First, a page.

SLC Critical Mass Public Transit on Wednesday | Buzz Blog
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SLC Critical Mass Public Transit on Wednesday


Is one day without a car too much to ask? That's the question Rai Farrelly asked herself before she launched a Facebook campaign for a Critical Mass Public Transit.--- Poor air quality has been effecting her life in two ways: "I own a dog hiking service, so it's my job to be outside which is tough on my body. And, I'm entered in a trail race in Moab in the Spring and now I can't train." She decided she had had enough and began peaceful activism—no pickets, no yelling, just leading by example and politely encouraging others to follow.
On Wednesday, January 20th a confirmed 550-plus people will boycott their car, opting instead for UTA buses and TRAX service to get around town. In the same spirit as Critical Mass bike rides held country-wide—to raise awareness—Farrelly says this is the first of its kind to her knowledge. She hopes for an ongoing community trend and the possibility of making this a weekly activity.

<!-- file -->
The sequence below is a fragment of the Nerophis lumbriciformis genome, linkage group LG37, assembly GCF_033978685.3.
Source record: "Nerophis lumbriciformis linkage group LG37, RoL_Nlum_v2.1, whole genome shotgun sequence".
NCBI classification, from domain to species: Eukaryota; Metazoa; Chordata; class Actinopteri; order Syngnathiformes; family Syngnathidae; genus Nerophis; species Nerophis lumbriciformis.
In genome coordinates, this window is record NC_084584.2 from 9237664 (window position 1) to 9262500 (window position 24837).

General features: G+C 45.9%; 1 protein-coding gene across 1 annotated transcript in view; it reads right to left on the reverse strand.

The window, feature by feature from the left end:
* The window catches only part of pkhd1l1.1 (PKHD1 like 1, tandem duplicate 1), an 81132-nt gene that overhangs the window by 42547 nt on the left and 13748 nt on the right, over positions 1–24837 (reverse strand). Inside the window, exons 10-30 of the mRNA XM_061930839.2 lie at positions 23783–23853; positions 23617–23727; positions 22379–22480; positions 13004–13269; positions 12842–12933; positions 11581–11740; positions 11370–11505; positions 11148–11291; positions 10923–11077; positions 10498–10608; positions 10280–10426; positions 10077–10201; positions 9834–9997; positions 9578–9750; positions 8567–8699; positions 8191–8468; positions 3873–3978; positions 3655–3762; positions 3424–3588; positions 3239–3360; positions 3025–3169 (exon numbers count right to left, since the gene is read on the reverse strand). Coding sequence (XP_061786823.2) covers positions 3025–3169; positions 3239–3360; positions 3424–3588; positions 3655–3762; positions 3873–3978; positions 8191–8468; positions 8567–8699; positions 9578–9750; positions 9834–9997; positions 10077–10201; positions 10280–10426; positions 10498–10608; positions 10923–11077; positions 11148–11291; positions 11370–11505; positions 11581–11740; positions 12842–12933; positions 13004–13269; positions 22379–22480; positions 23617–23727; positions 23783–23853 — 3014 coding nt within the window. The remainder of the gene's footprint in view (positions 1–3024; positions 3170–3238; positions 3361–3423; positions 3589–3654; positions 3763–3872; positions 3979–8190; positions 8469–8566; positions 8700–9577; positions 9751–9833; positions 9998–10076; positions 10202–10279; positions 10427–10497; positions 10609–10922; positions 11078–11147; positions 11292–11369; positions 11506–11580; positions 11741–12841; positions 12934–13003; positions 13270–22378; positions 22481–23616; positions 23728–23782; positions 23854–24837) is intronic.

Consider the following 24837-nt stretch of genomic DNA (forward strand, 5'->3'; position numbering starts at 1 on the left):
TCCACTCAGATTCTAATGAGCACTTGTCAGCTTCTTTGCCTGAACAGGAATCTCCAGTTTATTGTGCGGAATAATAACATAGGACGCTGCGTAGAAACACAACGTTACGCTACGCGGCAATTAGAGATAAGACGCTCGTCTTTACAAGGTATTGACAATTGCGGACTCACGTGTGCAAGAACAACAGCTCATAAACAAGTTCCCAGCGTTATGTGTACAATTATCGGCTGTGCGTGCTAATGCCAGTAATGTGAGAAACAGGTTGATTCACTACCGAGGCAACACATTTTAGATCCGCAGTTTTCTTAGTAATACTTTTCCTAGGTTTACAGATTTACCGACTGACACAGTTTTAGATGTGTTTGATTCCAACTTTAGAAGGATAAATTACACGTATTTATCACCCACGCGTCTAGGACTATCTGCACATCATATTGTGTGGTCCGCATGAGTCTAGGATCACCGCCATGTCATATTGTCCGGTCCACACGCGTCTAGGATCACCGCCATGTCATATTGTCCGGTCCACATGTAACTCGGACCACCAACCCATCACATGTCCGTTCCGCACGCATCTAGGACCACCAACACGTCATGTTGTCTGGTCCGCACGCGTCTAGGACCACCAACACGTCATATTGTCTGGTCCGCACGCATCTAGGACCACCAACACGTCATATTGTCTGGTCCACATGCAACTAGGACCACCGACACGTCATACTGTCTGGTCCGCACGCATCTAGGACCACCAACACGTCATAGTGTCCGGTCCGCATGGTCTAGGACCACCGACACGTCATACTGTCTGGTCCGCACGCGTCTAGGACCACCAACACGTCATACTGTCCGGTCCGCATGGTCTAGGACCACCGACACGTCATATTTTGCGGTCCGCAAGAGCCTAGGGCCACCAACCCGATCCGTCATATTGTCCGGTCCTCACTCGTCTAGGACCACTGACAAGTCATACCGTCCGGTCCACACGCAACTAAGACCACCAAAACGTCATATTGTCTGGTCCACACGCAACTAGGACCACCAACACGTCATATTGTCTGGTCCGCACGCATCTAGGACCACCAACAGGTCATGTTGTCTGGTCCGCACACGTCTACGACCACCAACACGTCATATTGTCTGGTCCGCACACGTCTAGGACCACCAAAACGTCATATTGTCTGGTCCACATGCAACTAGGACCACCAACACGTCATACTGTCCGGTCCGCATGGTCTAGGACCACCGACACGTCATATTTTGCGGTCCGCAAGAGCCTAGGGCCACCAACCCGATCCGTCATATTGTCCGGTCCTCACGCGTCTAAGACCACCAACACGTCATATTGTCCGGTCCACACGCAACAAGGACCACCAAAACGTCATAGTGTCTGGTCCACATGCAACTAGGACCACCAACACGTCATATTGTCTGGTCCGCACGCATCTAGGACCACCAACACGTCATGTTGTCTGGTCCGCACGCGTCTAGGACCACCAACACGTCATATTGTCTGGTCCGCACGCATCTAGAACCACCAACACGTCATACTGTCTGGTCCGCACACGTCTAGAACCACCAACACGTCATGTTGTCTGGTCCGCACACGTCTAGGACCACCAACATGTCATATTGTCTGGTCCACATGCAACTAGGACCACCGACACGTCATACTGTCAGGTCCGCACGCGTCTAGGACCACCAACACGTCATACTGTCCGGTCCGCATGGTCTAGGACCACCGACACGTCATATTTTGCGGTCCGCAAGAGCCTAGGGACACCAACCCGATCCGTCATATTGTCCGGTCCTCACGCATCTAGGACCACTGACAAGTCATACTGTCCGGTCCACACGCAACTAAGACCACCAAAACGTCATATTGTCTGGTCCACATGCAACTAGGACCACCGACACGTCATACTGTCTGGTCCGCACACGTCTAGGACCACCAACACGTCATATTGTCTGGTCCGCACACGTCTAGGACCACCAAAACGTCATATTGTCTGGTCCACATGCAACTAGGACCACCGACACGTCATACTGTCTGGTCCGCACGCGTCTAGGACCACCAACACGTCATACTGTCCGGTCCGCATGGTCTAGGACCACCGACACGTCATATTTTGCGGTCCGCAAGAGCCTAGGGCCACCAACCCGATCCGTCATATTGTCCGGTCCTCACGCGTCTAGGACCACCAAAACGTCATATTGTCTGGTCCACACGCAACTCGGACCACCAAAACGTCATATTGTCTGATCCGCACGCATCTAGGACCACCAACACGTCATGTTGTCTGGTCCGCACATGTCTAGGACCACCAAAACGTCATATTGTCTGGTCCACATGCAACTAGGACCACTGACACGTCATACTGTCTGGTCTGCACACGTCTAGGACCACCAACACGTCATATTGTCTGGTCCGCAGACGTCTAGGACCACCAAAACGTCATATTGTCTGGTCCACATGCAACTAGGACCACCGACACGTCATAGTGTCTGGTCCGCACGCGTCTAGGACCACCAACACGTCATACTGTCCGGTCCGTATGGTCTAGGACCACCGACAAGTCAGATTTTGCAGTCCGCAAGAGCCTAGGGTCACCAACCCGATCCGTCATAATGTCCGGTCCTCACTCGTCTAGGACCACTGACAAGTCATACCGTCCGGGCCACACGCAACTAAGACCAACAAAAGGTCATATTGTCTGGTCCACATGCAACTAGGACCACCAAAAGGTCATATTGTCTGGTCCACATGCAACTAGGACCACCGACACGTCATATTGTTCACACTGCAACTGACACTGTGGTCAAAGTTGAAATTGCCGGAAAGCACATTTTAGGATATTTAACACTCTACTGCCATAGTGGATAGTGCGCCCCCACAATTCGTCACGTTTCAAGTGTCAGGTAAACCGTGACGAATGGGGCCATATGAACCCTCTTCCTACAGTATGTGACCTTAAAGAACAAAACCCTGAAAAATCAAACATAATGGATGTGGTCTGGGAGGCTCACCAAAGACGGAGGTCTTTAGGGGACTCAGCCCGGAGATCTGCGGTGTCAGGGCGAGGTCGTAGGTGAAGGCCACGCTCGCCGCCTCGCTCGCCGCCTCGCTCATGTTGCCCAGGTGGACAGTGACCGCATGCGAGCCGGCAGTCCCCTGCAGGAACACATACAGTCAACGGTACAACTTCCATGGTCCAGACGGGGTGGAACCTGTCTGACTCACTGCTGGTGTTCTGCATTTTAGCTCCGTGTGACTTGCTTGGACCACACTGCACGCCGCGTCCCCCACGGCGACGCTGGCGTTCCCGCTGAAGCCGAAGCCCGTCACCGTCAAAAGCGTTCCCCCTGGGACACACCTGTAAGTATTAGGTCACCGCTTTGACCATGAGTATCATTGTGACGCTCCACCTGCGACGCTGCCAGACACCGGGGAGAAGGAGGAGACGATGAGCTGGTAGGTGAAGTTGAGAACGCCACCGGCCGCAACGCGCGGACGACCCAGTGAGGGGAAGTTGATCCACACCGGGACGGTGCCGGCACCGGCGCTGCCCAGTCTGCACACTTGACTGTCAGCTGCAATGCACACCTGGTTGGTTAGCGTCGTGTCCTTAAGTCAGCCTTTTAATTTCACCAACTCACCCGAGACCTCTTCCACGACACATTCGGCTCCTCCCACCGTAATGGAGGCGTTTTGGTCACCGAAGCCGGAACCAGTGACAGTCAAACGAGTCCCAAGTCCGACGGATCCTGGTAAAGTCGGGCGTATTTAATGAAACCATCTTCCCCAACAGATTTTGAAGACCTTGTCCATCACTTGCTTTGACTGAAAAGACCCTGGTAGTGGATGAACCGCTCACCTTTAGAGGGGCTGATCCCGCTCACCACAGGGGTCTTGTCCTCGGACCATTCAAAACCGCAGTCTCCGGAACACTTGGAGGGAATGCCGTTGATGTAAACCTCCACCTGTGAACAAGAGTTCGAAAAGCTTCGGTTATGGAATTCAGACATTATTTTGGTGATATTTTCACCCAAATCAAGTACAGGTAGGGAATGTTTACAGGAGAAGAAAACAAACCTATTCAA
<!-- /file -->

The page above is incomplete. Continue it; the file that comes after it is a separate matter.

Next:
On the Facebook page, upwards to 2000 people have been contacted and more are confirming to ride by the day. "It would be cool to see if we have any impact [on the air quality]. If we only have 500, it's such a drop in the bucket, but it's a good start." This campaign believes that strength-in-numbers is the pathway to making a sustainable difference. Initially planning to monitor the Mass's impact on air quality, Farrelly says it will be hard to track with the recent storm clearing the air.

UTA spokesperson Gerry Carpenter says, "One vehicle won't make a huge difference, but if you get a hundred or a thousand off the road it will [reduce emissions]." Carpenter says it's the first Facebook campaign that has been directly associated with UTA. If participants all rode TRAX or if numbers became increasingly abundant UTA would have to increase their output. But, if the usage is spread system-wide they will be able to handle the extra load easily.

Zuzana Tomas will be one of UTA's extra commuters this Wednesday and plans to ride route 213 to Sugarhouse to buy groceries. She is hopeful that mass transit can help clean the air locally and slow global warming worldwide. However, she has her reservations if this movement will have lasting effects. "It's easy to get excited and make an effort on one day, but it takes a readjustment of one's lifestyle to make a real commitment," Tomas writes in an email.

To find route information visit UTA's website.